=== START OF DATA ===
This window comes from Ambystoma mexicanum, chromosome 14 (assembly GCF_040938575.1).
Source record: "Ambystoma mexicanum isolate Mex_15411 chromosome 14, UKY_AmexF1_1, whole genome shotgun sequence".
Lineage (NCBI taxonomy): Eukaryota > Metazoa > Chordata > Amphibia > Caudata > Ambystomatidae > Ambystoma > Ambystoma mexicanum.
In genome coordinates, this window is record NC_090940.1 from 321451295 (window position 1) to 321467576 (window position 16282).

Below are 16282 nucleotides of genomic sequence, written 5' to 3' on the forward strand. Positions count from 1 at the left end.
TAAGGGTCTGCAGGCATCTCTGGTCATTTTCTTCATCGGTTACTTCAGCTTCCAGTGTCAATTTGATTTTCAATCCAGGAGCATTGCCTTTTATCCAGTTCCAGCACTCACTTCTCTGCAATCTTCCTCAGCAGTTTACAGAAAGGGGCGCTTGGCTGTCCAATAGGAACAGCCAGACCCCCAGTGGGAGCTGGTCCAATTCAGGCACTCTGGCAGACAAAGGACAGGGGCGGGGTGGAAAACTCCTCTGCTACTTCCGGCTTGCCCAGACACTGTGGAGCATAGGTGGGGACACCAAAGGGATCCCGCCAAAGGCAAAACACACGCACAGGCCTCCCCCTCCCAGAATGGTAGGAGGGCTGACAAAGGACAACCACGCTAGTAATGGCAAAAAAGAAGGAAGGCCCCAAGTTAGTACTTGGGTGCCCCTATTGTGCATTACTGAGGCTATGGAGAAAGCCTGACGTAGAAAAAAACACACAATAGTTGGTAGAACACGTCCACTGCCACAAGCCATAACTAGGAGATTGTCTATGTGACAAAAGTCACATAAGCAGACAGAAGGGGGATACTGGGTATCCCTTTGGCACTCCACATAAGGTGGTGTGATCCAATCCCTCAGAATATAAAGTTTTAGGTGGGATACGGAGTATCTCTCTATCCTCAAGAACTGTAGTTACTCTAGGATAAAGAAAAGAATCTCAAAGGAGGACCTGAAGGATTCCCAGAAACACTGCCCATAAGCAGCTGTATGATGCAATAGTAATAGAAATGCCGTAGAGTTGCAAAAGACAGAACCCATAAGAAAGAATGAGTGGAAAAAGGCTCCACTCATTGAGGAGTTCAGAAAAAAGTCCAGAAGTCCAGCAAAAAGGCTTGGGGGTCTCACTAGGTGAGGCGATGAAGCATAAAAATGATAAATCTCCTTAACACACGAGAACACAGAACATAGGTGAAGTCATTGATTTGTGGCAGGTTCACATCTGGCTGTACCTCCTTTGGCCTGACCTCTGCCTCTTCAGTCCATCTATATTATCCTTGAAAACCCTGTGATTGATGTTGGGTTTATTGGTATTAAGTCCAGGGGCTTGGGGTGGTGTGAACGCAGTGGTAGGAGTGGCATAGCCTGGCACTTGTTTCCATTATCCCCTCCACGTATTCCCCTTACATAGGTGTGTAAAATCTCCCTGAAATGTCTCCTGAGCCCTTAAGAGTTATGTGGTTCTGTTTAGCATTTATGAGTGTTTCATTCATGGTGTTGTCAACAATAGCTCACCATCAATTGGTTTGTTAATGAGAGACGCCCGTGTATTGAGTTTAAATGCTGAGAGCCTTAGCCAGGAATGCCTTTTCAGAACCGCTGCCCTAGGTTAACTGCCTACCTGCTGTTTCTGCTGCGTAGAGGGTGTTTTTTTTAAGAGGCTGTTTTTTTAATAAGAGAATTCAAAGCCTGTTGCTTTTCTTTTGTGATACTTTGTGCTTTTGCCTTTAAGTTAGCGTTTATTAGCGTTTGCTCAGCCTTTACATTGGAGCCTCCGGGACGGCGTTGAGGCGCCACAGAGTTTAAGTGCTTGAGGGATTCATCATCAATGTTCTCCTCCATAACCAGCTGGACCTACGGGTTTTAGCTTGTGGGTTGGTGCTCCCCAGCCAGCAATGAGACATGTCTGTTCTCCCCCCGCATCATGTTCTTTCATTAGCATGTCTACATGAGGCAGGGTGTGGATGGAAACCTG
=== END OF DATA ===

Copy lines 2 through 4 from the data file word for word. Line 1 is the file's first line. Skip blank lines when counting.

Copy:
Source record: "Ambystoma mexicanum isolate Mex_15411 chromosome 14, UKY_AmexF1_1, whole genome shotgun sequence".
Lineage (NCBI taxonomy): Eukaryota > Metazoa > Chordata > Amphibia > Caudata > Ambystomatidae > Ambystoma > Ambystoma mexicanum.
In genome coordinates, this window is record NC_090940.1 from 321451295 (window position 1) to 321467576 (window position 16282).